Thanks to Jean Wiess, regular contributor to MSN Health & Fitness, for compiling the following list of food additives that should be avoided. Seven of the twelve additives have been linked to an increased risk in cancer.
The best way to avoid these food additives is to avoid packaged foods and make it yourself. Prepared foods provide Questionable Convenience at best. They are more costly and do not provide significant time savings for the money. In addition, you could be exposing yourself and your family to these beauties:
- Sodium nitrite * – Commonly added to bacon, ham, hot dogs, luncheon meats, smoked fish, and corned beef to stabilize the red color and add flavor. Sodium nitrite is used primarily in fatty, salty foods. Without nitrite, hot dogs and bacon would look gray. Sounds appetizing, doesn’t it?
- BHA & BHT * – Butylated hydroxyanisole (BHA) and butylated hydrozyttoluene (BHT) are antioxidants used to preserve common household foods by preventing them from oxidizing. Both keep fats and oils from going rancid and are found in cereals, chewing gum, potato chips, and vegetable oils. The U.S. Department of Health and Human Services considers BHA to be “reasonably anticipated to be a human carcinogen.” Nevertheless, the Food and Drug Administration still permits BHA to be used in foods. This synthetic chemical can be replaced by safer chemicals (e.g., vitamin E), safer processes (e.g., packing foods under nitrogen instead of air), or can simply be left out (many brands of oily foods, such as potato chips, don’t use any antioxidant).
- Propyl gallate * – Prevents fats and oils from spoiling and is often used in conjunction with BHA and BHT. This additive is sometimes found in meat products, chicken soup base, and chewing gum.
- Monosodium glutamate – An amino acid used as a flavor enhancer in soups, salad dressings, chips, frozen entrees, and restaurant food. It is commonly associated with Asian foods and flavorings. The use of MSG allows companies to reduce the amount of real ingredients in their foods, such as chicken in chicken soup. Ingredients listed as “hydrolyzed soy protein” and “autolyzed yeast” may also contain MSG. Causes headaches and nausea in some people, and animal studies link it to damaging nerve cells in the brains of infant mice.
- Trans fats – Trans fats are created when manufacturers add hydrogen to vegetable oil. These “partially hydrogenated oils” are used most often for deep-frying food, and in baked goods. Margarine and vegetable shortening may also be made with partially hydrogenated oil. Manufacturers have modified processed products to reduce trans fats. Restaurants, particularly fast food chains, still serve foods loaded with trans fats. McDonald’s, Wendy’s, KFC, Taco Bell, Ruby Tuesday, and Red Lobster are some of the large chains that have largely eliminated trans fat or soon will. Trans fats are believed to increase the risk of heart disease and type 2 diabetes.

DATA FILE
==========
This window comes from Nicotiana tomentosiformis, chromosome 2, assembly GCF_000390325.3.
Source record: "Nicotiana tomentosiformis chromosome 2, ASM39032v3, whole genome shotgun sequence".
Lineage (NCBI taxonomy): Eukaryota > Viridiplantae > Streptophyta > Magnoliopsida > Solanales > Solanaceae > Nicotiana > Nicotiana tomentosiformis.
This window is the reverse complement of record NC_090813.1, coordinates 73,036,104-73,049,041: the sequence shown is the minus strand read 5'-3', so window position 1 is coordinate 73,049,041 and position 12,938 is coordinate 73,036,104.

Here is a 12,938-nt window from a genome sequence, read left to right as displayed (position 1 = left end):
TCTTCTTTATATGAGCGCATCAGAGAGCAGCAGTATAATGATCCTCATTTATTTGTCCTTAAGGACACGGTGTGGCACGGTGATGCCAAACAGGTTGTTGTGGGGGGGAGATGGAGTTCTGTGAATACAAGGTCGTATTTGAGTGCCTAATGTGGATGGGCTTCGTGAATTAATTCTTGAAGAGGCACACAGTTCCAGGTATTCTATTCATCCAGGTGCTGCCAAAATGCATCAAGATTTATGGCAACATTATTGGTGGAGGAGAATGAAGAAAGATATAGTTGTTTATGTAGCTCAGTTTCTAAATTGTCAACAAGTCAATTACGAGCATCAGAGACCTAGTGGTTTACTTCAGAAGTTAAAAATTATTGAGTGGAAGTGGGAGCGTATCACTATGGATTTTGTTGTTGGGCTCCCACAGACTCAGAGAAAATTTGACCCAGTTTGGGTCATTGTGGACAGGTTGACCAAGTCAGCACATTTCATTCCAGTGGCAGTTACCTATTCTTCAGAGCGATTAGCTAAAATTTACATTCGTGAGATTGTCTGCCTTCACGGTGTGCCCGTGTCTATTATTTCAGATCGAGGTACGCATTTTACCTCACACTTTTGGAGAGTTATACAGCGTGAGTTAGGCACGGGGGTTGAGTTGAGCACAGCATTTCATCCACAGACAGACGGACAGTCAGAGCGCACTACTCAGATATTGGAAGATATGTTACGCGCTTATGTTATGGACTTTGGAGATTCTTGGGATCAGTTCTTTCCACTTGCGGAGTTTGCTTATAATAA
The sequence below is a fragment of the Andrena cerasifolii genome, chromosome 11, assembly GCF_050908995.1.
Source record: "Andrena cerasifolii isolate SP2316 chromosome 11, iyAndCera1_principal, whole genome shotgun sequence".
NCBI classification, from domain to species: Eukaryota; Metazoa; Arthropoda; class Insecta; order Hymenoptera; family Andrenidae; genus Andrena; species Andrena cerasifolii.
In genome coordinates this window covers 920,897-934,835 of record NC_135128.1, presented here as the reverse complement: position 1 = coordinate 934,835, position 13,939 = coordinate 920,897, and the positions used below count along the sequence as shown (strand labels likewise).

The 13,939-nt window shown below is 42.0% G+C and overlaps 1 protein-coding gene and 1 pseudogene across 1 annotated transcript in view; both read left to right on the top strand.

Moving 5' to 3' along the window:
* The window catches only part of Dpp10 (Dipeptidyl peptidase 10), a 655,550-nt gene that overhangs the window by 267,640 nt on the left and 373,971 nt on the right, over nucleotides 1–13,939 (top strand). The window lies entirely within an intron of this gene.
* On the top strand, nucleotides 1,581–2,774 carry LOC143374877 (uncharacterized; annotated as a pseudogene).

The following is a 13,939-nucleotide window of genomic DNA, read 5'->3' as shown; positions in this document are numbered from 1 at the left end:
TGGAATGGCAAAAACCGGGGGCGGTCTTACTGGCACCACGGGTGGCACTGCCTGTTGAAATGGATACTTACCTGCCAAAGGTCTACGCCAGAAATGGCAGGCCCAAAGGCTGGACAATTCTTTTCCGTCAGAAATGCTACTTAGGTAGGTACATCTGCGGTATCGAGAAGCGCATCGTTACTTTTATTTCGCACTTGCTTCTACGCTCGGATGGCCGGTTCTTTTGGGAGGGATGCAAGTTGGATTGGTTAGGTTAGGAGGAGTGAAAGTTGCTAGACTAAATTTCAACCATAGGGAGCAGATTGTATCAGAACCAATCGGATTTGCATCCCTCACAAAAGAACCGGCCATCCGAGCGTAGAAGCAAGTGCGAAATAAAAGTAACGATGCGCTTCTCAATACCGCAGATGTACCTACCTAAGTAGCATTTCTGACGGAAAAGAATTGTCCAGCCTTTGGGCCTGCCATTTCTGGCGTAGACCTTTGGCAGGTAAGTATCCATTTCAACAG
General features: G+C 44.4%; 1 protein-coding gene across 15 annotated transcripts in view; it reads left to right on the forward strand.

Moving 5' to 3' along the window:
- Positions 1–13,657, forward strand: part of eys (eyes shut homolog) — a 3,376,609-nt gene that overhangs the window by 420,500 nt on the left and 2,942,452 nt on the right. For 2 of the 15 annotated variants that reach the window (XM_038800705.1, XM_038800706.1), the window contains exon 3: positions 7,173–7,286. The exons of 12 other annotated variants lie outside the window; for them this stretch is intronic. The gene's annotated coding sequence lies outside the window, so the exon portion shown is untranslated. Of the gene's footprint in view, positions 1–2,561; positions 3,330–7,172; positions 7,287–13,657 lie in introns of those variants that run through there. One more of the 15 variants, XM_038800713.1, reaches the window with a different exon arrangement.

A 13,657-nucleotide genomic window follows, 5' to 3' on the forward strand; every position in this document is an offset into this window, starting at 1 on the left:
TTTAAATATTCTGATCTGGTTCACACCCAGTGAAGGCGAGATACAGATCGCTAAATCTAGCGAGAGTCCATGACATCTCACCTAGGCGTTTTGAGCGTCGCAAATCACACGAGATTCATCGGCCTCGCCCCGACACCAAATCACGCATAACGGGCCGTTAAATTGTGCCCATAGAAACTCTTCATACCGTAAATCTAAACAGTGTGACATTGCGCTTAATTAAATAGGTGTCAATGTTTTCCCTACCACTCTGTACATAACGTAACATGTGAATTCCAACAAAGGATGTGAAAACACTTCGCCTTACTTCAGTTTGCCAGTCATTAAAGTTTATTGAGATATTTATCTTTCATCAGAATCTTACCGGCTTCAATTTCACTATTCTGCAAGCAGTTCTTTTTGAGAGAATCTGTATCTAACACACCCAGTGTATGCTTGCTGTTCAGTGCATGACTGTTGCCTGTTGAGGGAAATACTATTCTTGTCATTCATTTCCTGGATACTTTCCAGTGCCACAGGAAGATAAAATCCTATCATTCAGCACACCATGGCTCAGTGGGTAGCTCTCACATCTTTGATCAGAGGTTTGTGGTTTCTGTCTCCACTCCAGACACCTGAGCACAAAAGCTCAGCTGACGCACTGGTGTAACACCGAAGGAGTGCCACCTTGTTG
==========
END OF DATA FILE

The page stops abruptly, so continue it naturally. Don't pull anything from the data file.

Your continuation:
- Aspartame * – Additive found in low-calorie desserts, gelatins, drink mixes, and soft drinks. Also known by the brand names Nutrasweet and Equal. Controversial since it was initially approved by the FDA in 1974. According to the Center for Science in the Public Interest “lifelong consumption of aspartame probably increases the risk of cancer. People—especially young children—should not consume foods and beverages sweetened with aspartame”.
- Acesulfame-K * – Artificial sweetener found in soft drinks, baked goods, chewing gum, and gelatin desserts. The Center for Science in the Public Interest recommends that people avoid use of acesulfame-K due to lack of testing concerns.
- Food colorings (Blue, Red, Green, Yellow) * – Blue 1 and 2, found in beverages, candy, baked goods and pet food, are considered low risk but have been linked to cancer in mice. Red 3, used to dye cherries, fruit cocktail, candy, and baked goods, has been shown to cause thyroid tumors in rats. Green 3, added to candy and beverages, though rarely used, has been linked to bladder cancer. Studies have linked the widely used yellow 6—added to beverages, sausage, gelatin, baked goods, and candy—to tumors of the adrenal gland and kidney. Artificial food color is also suspected of causing increased hyperactivity in children.
- Olestra – A synthetic fat that blocks absorption of fat in your digestive system. It also blocks the absorption of vitamins while in your system. Olestra enables manufacturers to offer greasy-feeling low-fat snacks, but consumers would be better off with baked snacks, which are safe and just as low in calories. Found in some brands of potato chips. Be prepared to wear a diaper if you eat a whole bag.
- Potassium bromate * – Additive to increase volume in white flour, breads, and rolls. Bromate has been banned virtually worldwide except in Japan and the United States.
- White sugar – Too much sugar leads to problems with weight control, tooth decay and blood sugar levels in diabetics. It also replaces good nutrition.
- Sodium chloride (salt) – Excessive amounts of salt can affect cardiovascular function, leading to high blood pressure, heart attack, stroke, and kidney failure.
* Linked to an increased risk of cancer.
- Center for Science in the Public Interest: Food Additives
- Mercola.com: 12 Food Additives to Remove From Your Diet
- WebMD: The Truth About 7 Common Food Additives
- Happier Valentine’s Day Without Food Dyes
- Artificial Sweeteners – How Sweet Are They?
- The Dirty Dozen
- Food Additives Cause Hyperactive Behavior